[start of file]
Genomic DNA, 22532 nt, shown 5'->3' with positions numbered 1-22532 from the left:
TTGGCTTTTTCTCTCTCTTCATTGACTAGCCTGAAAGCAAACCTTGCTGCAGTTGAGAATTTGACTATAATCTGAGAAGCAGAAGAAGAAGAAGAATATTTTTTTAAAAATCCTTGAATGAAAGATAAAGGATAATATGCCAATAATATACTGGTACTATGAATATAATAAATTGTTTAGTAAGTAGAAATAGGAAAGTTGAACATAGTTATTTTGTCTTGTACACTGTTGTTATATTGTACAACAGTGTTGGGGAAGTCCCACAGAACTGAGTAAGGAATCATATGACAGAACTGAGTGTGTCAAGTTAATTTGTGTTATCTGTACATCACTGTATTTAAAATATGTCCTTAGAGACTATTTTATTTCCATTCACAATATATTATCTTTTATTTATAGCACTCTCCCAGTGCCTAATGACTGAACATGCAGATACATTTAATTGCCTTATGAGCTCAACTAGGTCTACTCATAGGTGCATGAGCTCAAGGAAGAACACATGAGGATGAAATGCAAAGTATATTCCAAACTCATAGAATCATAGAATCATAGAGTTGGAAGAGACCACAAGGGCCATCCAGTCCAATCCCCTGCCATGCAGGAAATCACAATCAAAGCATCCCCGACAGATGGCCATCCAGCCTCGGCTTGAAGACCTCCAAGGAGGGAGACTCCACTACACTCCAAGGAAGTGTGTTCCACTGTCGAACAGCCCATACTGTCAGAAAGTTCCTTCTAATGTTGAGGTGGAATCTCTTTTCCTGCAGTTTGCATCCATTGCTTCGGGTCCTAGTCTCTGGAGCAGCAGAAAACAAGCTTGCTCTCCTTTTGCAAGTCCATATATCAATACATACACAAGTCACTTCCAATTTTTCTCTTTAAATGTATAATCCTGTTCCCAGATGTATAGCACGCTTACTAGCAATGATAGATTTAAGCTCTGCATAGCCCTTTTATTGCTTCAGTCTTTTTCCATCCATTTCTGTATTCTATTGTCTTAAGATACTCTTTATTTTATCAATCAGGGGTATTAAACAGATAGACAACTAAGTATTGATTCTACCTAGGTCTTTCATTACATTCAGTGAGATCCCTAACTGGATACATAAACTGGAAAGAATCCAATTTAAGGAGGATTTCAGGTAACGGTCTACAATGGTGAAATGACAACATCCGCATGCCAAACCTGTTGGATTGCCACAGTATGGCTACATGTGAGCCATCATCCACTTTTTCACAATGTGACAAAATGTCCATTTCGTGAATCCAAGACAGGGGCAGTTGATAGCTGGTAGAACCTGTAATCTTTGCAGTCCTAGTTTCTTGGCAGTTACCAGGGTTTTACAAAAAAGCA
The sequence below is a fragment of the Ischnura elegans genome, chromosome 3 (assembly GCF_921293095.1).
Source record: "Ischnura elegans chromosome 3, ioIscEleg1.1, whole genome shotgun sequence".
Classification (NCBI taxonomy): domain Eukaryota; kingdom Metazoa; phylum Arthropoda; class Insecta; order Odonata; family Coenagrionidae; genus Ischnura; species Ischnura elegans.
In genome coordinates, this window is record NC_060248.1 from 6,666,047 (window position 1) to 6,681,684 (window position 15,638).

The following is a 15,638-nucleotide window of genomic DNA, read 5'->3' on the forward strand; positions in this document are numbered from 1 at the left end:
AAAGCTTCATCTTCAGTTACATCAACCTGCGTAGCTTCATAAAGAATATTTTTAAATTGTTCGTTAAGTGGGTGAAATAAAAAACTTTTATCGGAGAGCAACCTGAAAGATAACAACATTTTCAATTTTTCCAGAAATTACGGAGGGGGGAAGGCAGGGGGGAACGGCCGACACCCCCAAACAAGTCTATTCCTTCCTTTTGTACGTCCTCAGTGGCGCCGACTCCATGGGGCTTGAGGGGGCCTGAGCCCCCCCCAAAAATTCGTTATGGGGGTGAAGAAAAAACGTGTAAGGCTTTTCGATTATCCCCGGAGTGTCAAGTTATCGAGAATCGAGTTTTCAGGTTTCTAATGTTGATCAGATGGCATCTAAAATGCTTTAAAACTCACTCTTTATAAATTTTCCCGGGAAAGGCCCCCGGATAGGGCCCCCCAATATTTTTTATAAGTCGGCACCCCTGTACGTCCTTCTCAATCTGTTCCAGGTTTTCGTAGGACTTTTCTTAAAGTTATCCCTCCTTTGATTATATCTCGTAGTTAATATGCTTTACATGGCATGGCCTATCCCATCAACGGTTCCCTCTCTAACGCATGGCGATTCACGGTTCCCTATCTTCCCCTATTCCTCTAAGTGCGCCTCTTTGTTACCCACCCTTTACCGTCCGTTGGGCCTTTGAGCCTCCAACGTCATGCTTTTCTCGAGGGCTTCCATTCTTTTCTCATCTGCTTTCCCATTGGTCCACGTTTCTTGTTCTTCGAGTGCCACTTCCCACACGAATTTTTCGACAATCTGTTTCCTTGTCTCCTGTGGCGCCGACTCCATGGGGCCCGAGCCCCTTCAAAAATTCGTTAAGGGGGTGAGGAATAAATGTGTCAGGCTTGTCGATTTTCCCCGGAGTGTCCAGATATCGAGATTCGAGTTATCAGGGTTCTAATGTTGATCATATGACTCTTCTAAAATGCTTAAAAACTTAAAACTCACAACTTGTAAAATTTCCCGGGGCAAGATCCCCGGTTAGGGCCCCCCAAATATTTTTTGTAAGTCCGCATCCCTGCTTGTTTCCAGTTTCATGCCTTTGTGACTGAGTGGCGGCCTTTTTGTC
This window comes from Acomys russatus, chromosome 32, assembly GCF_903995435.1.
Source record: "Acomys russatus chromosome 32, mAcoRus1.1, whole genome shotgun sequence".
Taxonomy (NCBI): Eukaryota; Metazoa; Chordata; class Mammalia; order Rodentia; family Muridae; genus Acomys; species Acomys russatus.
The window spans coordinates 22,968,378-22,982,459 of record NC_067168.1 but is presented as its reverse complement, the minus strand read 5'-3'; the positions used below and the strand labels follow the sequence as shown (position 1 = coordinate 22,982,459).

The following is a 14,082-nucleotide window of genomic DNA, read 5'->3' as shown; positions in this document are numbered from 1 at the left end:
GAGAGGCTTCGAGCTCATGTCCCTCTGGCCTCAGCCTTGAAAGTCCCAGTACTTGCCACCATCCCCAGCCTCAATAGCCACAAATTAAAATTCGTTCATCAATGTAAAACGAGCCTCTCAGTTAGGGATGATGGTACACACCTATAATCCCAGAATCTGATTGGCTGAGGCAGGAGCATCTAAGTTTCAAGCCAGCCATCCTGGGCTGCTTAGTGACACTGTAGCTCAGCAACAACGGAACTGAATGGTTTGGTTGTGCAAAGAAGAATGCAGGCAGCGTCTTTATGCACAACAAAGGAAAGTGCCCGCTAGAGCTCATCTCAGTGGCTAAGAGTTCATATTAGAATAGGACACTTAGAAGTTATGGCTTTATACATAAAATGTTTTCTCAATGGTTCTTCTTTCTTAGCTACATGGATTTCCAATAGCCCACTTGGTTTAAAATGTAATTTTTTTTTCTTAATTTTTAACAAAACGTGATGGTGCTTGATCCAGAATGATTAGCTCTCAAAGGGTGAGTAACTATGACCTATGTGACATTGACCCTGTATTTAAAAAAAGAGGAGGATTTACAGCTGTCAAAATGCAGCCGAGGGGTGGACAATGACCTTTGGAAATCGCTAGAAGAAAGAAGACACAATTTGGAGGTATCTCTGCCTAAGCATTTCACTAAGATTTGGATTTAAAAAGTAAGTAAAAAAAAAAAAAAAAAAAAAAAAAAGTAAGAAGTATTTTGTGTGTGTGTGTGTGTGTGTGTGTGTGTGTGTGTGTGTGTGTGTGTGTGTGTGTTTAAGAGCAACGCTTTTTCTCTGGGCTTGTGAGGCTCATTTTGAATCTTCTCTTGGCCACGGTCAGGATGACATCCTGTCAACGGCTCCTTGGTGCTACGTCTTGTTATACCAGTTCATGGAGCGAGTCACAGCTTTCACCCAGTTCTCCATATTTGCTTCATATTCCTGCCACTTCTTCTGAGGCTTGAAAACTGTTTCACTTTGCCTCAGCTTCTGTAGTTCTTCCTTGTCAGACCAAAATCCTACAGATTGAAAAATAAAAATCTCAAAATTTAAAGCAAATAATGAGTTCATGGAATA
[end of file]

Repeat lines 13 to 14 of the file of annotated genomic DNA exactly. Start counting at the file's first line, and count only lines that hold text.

The following is a 14,082-nucleotide window of genomic DNA, read 5'->3' as shown; positions in this document are numbered from 1 at the left end:
GAGAGGCTTCGAGCTCATGTCCCTCTGGCCTCAGCCTTGAAAGTCCCAGTACTTGCCACCATCCCCAGCCTCAATAGCCACAAATTAAAATTCGTTCATCAATGTAAAACGAGCCTCTCAGTTAGGGATGATGGTACACACCTATAATCCCAGAATCTGATTGGCTGAGGCAGGAGCATCTAAGTTTCAAGCCAGCCATCCTGGGCTGCTTAGTGACACTGTAGCTCAGCAACAACGGAACTGAATGGTTTGGTTGTGCAAAGAAGAATGCAGGCAGCGTCTTTATGCACAACAAAGGAAAGTGCCCGCTAGAGCTCATCTCAGTGGCTAAGAGTTCATATTAGAATAGGACACTTAGAAGTTATGGCTTTATACATAAAATGTTTTCTCAATGGTTCTTCTTTCTTAGCTACATGGATTTCCAATAGCCCACTTGGTTTAAAATGTAATTTTTTTTTCTTAATTTTTAACAAAACGTGATGGTGCTTGATCCAGAATGATTAGCTCTCAAAGGGTGAGTAACTATGACCTATGTGACATTGACCCTGTATTTAAAAAAAGAGGAGGATTTACAGCTGTCAAAATGCAGCCGAGGGGTGGACAATGACCTTTGGAAATCGCTAGAAGAAAGAAGACACAATTTGGAGGTATCTCTGCCTAAGCATTTCACTAAGATTTGGATTTAAAAAGTAAGTAAAAAAAAAAAAAAAAAAAAAAAAAAGTAAGAAGTATTTTGTGTGTGTGTGTGTGTGTGTGTGTGTGTGTGTGTGTGTGTGTGTGTGTGTGTGTTTAAGAGCAACGCTTTTTCTCTGGGCTTGTGAGGCTCATTTTGAATCTTCTCTTGGCCACGGTCAGGATGACATCCTGTCAACGGCTCCTTGGTGCTACGTCTTGTTATACCAGTTCATGGAGCGAGTCACAGCTTTCACCCAGTTCTCCATATTTGCTTCATATTCCTGCCACTTCTTCTGAGGCTTGAAAACTGTTTCACTTTGCCTCAGCTTCTGTAGTTCTTCCTTGTCAGACCAAAATCCTACAGATTGAAAAATAAAAATCTCAAAATTTAAAGCAAATAATGAGTTCATGGAATA